Overview

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Women

From prehistoric times through the French and Spanish colonial eras, from the territorial period through statehood, secession, Reconstruction, and modernization, women have played major and defining roles in the development and history of Arkansas. Women of every race, ethnicity, religion, social class, and legal status have been instrumental in shaping the culture and social structure of Arkansas, even as they have been forced to struggle for equal rights, political and legal equality, economic and social independence—even the most basic human right of freedom. Prehistory The first women in Arkansas were likely the descendants of Asians who crossed the land bridge to North America between 18,000 and 10,000 BC. During the Paleoindian, Woodland, Archaic, and Mississippian periods, women farmed, hunted, and …

World War II through the Faubus Era, 1941 through 1967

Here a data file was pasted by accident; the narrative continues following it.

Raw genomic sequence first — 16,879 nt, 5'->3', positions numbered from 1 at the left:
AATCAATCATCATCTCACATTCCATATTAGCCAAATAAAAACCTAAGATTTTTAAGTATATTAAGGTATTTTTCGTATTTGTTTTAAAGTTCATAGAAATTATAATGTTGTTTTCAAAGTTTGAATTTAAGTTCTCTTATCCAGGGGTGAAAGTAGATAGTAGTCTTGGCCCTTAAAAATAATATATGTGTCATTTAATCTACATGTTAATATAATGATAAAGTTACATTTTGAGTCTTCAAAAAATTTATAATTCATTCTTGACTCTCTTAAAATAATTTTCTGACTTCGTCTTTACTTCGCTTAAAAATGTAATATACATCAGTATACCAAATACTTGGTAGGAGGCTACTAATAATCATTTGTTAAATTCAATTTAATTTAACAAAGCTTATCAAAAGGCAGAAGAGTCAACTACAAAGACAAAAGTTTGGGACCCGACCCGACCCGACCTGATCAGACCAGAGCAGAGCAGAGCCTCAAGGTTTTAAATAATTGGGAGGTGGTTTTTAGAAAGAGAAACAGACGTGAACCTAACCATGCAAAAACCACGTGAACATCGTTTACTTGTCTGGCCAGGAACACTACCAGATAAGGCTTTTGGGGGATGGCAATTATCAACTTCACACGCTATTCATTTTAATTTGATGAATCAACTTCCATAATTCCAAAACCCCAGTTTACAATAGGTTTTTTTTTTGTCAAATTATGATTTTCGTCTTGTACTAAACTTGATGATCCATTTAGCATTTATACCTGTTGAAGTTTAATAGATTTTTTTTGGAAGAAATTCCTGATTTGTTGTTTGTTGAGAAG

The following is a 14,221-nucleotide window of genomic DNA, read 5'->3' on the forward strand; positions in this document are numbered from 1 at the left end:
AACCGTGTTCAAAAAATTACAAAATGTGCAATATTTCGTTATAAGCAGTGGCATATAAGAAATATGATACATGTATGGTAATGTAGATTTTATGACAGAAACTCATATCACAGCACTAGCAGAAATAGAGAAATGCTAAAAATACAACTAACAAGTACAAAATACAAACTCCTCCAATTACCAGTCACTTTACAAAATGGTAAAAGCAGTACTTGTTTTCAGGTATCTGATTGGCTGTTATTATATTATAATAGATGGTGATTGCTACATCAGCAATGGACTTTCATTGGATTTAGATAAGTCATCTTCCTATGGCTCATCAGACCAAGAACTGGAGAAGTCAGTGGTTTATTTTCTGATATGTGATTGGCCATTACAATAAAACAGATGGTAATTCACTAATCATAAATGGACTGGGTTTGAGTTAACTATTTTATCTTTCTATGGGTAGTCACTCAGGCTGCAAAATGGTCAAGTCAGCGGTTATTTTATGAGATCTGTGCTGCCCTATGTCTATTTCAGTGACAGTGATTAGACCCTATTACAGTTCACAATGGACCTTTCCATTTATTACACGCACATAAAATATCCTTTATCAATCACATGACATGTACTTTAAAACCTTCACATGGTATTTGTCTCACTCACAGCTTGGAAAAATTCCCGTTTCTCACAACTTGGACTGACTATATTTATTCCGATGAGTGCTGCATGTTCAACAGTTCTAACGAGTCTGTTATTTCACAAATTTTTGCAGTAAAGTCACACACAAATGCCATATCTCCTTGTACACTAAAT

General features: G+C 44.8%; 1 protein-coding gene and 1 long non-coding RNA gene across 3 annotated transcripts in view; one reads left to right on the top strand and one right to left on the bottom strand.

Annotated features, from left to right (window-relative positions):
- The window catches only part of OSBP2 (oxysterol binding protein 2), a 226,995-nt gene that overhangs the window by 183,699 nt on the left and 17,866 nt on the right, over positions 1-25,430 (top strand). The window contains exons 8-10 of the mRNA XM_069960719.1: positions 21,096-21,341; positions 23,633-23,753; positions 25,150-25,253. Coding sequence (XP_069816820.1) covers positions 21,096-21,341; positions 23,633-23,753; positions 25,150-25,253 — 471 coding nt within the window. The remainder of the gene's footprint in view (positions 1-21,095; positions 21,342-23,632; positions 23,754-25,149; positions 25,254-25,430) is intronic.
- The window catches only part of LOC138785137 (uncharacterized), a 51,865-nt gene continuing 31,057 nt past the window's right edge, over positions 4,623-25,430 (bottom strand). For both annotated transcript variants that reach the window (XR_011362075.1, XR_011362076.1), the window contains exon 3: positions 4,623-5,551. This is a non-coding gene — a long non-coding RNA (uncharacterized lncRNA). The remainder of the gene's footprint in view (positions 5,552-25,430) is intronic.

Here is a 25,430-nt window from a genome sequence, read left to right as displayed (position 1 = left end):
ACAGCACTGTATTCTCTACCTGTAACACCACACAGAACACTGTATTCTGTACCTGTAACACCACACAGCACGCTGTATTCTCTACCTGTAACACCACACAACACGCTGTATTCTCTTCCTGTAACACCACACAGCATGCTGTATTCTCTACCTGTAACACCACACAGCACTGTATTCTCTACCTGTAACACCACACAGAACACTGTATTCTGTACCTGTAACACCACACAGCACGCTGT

Developments during World War II loosened Arkansas from its rural moorings as it moved toward full integration with the national economy and society. Beginning in the war years and through the 1950s, the state resumed an industrialization process that had been interrupted by the Great Depression. Arkansans migrated from the countryside to the cities and participated in the expanding consumer economy. Federal dollars subsidized infrastructure improvements. Although state political leaders welcomed the largesse from Washington, they resisted external pressures to acknowledge African-American rights. Encouraged by ground-breaking federal court decisions, a new generation of civil rights leaders mounted direct challenges to discriminatory practices. Governor Orval Faubus responded to changing conditions with an ambitious expansion of state services, while mollifying white residents …